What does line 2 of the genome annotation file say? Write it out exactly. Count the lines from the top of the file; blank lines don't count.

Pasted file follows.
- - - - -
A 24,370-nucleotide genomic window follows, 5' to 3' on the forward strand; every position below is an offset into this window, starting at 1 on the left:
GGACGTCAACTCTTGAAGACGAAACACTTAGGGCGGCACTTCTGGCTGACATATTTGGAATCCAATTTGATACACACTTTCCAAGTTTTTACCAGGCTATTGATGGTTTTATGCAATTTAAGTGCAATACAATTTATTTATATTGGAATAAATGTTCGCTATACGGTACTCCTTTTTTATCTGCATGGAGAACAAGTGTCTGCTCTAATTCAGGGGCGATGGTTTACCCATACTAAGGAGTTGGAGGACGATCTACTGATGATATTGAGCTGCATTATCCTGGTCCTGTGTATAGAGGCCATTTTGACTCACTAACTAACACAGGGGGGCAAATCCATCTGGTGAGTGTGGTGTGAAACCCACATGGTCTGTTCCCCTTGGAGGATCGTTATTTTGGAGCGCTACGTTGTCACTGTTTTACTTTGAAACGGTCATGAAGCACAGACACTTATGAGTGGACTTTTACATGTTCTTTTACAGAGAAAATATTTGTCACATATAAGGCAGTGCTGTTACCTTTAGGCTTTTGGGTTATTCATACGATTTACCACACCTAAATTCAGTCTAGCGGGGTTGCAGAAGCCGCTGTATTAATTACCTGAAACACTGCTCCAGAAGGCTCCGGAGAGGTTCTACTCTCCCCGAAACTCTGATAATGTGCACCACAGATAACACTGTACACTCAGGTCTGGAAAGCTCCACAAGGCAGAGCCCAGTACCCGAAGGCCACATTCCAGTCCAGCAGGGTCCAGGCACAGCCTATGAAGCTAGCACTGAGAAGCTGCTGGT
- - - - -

GGACGTCAACTCTTGAAGACGAAACACTTAGGGCGGCACTTCTGGCTGACATATTTGGAATCCAATTTGATACACACTTTCCAAGTTTTTACCAGGCTATTGATGGTTTTATGCAATTTAAGTGCAATACAATTTATTTATATTGGAATAAATGTTCGCTATACGGTACTCCTTTTTTATCTGCATGGAGAACAAGTGTCTGCTCTAATTCAGGGGCGATGGTTTACCCATACTAAGGAGTTGGAGGACGATCTACTGATGATATTGAGCTGCATTATCCTGGTCCTGTGTATAGAGGCCATTTTGACTCACTAACTAACACAGGGGGGCAAATCCATCTGGTGAGTGTGGTGTGAAACCCACATGGTCTGTTCCCCTTGGAGGATCGTTATTTTGGAGCGCTACGTTGTCACTGTTTTACTTTGAAACGGTCATGAAGCACAGACACTTATGAGTGGACTTTTACATGTTCTTTTACAGAGAAAATATTTGTCACATATAAGGCAGTGCTGTTACCTTTAGGCTTTTGGGTTATTCATACGATTTACCACACCTAAATTCAGTCTAGCGGGGTTGCAGAAGCCGCTGTATTAATTACCTGAAACACTGCTCCAGAAGGCTCCGGAGAGGTTCTACTCTCCCCGAAACTCTGATAATGTGCACCACAGATAACACTGTACACTCAGGTCTGGAAAGCTCCACAAGGCAGAGCCCAGTACCCGAAGGCCACATTCCAGTCCAGCAGGGTCCAGGCACAGCCTATGAAGCTAGCACTGAGAAGCTGCTGGT